THE TRAINING OF THE MIND AND THE PRACTICE OF MEDITATION
A Chinese Zen master1 tells us that the method of instruction adopted by Zen may aptly be compared with that of an old burglar who taught his son the art of burglary. The burglar one evening said to his little son, whom he desired to instruct in the secret of his trade : “ Would you not, my dear boy, be a great burglar like m yself?” “ Yes, father,” replied the promising young man. “ Come with me, then. I will teach you the art.” So saying, the man went out, followed by his son. Finding a rich mansion in a certain village, the veteran burglar made a hole in the wall that surrounded it. Through that hole they crept into the yard, and opening a window with complete ease broke into the house, where they found a huge box firmly locked up as if its contents were very valuable articles. The old man clapped his hands at the lock, which, strange to tell, unfastened itself. Then he removed the cover and told his son to get into it and pick up treasures as fast as he could. No sooner had the boy entered the box than the father replaced the cover and locked it up. He then exclaimed at the top of his voice: “ Thief! thief! thief! th ief!” Thus, having aroused the inmates, he went out without taking anything. All the house was in utter confusion for a w hile; but finding nothing stolen, they went to bed again. The boy sat holding his breath a short w hile; but making up his mind to get out of his narrow prison, began to scratch the bottom of the box with his finger-nails. The servant of the house, listening to the noise, supposed it to be a mouse gnawing at the inside of the box; so she came out, lamp in hand, and unlocked it. On removing the cover, she was greatly sur prised to find the boy instead of a little mouse, and gave alarm. In the meantime the boy got out of the box and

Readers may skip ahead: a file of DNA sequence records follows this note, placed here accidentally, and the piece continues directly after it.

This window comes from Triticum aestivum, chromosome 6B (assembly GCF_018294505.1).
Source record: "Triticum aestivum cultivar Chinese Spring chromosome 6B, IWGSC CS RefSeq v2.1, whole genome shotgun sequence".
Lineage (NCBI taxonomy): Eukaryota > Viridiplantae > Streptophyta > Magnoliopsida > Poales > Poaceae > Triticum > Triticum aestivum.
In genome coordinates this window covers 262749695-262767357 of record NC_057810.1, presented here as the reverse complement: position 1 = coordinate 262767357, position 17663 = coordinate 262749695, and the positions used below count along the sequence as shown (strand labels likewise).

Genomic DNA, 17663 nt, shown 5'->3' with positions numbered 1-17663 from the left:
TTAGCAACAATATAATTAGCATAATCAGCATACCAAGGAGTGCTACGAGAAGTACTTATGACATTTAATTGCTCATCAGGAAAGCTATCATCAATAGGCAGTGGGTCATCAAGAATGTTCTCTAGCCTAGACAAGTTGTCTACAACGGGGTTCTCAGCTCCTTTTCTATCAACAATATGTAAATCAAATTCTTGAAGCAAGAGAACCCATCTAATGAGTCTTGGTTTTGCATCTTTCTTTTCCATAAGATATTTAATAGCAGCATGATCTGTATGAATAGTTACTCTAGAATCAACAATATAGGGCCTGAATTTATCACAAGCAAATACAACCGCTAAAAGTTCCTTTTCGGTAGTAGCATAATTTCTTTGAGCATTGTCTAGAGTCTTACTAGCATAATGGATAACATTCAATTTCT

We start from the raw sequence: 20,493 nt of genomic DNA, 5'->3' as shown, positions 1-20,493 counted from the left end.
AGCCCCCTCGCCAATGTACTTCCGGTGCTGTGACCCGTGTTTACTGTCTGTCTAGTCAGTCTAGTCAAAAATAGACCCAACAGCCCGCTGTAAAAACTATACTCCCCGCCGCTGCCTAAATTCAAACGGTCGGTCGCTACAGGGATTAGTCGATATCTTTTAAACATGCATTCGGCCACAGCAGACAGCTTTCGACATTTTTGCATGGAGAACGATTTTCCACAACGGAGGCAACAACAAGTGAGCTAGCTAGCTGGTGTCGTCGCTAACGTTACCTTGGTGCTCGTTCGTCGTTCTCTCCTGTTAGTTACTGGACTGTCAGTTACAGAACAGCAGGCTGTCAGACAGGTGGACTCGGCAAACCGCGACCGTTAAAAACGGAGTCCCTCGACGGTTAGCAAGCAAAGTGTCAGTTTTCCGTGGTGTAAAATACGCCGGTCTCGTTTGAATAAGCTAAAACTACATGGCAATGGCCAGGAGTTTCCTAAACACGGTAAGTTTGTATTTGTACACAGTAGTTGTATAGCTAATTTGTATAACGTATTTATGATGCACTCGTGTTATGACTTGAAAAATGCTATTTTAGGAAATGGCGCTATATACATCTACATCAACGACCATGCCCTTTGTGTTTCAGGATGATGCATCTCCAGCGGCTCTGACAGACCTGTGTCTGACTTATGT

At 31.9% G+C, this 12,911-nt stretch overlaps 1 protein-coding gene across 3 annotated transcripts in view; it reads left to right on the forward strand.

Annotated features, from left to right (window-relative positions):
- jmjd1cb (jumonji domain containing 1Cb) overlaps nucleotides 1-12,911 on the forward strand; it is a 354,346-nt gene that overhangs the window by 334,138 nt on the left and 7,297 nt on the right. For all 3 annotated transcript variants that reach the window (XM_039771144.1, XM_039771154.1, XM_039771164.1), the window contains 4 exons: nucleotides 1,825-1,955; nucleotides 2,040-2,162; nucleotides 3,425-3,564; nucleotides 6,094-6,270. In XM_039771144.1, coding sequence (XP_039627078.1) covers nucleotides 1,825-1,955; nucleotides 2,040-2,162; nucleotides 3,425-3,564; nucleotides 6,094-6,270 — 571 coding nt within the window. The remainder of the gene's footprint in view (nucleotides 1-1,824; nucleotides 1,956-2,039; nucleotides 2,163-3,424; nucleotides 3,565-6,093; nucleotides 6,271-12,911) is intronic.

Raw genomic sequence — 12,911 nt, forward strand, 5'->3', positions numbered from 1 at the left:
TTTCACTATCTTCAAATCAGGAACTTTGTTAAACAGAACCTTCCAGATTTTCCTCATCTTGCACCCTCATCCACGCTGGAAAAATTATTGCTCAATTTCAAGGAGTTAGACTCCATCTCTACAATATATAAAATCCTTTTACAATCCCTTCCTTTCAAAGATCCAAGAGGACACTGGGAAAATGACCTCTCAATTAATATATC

1 Wu Tsu (Go So), the teacher of Yuen Wu (En Go).